Tulane professor to lead NIH group developing advances in brain science

Michael J. Moore, a professor of biomedical engineering at Tulane University, has been named chairperson of a National Institutes for Health study section.

Moore’s one-year appointment as chair of the Bioengineering of Neuroscience, Vision and Low Vision Technologies (BNVT) Study Section of the Center for Scientific Review runs through June 30, 2022.

Moore has served as a member of the BNVT study section for the past four years. The group reviews applications to develop and utilize bioengineering, materials engineering and computational approaches for studying the development, structure, function or pathology of the nervous system. BNVT covers a wide range of technologies as applied to neural systems and to all tissues of the eye.

Membership on a study section represents a major commitment of time and an opportunity to contribute to the national biomedical research effort. Members are selected on the basis of their achievement in their scientific discipline as evidenced by the quality of their research accomplishments, publications in scientific journals and other significant scientific activities, achievement and honors.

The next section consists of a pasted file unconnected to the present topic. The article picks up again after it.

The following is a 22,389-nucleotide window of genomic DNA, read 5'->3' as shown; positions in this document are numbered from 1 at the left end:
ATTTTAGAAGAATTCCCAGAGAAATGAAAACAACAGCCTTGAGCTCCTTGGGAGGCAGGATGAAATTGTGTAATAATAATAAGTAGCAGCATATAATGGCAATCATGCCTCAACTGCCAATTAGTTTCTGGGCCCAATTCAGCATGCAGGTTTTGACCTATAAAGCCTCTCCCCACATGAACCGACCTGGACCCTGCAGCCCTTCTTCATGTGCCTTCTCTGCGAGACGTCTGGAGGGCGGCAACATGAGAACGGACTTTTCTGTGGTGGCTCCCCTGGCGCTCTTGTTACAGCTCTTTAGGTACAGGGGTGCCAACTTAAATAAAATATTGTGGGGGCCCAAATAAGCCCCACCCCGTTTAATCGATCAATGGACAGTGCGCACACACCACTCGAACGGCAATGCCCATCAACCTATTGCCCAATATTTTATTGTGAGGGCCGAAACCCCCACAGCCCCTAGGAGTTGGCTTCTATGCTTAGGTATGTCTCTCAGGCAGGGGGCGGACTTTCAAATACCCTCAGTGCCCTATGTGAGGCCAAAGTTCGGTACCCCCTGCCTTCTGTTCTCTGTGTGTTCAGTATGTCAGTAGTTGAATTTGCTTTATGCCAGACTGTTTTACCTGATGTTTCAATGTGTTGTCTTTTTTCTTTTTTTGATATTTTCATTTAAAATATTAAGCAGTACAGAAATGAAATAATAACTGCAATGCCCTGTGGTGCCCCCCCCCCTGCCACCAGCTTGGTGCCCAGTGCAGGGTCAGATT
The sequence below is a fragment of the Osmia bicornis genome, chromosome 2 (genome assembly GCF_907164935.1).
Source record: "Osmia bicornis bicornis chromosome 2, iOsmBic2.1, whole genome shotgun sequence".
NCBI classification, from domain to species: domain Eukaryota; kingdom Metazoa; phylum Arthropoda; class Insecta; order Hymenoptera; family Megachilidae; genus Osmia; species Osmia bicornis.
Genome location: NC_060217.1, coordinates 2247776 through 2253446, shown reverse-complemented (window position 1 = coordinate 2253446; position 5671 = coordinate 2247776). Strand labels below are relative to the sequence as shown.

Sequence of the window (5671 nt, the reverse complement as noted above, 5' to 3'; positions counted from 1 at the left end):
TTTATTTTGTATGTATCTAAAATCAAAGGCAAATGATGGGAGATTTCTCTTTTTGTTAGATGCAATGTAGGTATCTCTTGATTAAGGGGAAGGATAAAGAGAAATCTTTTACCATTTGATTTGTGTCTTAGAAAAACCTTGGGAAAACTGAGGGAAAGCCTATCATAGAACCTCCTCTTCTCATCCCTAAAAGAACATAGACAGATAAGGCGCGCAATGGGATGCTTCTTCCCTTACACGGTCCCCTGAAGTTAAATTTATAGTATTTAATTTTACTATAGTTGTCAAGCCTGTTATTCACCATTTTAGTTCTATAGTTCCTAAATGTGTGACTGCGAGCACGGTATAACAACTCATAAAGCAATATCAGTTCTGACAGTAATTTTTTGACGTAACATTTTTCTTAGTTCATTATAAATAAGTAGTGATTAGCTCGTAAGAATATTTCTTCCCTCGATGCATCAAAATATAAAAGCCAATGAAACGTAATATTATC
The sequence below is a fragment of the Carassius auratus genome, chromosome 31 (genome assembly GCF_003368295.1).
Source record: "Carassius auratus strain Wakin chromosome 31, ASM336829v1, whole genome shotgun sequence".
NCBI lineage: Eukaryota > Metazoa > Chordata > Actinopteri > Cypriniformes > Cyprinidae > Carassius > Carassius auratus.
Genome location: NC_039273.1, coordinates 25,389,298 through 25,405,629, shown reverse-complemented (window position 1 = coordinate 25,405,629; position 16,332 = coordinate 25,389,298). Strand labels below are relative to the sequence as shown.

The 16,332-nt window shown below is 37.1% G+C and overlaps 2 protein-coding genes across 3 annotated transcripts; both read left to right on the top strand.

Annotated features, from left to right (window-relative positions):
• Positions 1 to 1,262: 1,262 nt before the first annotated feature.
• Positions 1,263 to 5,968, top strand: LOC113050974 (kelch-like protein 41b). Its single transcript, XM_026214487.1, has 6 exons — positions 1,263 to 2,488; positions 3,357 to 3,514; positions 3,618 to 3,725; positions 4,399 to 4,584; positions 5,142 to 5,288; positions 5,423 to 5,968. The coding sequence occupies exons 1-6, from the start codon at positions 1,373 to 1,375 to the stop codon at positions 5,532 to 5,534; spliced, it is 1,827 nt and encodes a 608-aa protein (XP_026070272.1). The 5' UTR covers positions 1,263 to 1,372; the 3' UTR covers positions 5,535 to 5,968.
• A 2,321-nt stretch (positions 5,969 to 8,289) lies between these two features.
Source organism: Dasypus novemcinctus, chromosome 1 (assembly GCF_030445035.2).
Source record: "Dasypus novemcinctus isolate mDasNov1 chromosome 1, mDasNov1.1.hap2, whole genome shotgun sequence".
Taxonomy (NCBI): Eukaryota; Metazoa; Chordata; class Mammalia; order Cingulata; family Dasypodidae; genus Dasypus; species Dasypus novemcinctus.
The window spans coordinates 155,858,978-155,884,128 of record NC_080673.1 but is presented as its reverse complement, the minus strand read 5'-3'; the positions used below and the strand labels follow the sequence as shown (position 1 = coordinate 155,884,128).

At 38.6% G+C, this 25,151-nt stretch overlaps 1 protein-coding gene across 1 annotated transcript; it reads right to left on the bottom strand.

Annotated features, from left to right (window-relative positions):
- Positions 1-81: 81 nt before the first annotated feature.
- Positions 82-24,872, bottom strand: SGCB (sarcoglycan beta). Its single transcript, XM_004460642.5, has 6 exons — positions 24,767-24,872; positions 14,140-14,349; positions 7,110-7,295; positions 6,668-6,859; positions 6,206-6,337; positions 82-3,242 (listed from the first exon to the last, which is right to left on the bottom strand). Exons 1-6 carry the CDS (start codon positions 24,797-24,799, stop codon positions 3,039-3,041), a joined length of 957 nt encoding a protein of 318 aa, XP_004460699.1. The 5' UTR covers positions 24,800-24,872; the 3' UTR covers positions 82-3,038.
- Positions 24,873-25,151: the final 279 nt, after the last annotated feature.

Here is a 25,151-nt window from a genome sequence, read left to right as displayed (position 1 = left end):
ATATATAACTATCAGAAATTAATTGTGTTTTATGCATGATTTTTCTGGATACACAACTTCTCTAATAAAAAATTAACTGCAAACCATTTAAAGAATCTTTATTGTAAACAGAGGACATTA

“Our study section reviews virtually all proposals that feature some technological advance applied to the nervous system or visual system,” Moore said.  “We review proposals ranging from neural prostheses and brain-machine interfaces, electrical simulation for treatment of neurological disorders, to stem cell therapies applied to the brain, spinal cord, retina, or peripheral nerves.”

The study section also reviews proposals related to neural microphysiological systems or living-cell-based models of nervous system disorders in a petri dish, which is Moore’s area of expertise.

Moore’s lab at the Tulane School of Science and Engineering works on developing in vitro models of neural growth, physiology and disease by manipulating the chemical and physical extracellular microenvironment. Moore and his team use a variety of microengineering technologies such as microscale tissue engineering, novel nanomaterials, microfabrication, and digital light projection microscopy.

He has received numerous honors including the Weiss Presidential Undergraduate Teaching Fellowship in 2019, the Tulane Innovation Fund Award in 2018, the Insight Into Diversity magazine Inspiring Leaders in STEM Award in 2017 and the Tulane Brain Institute Marko Spark Fund Award in 2016.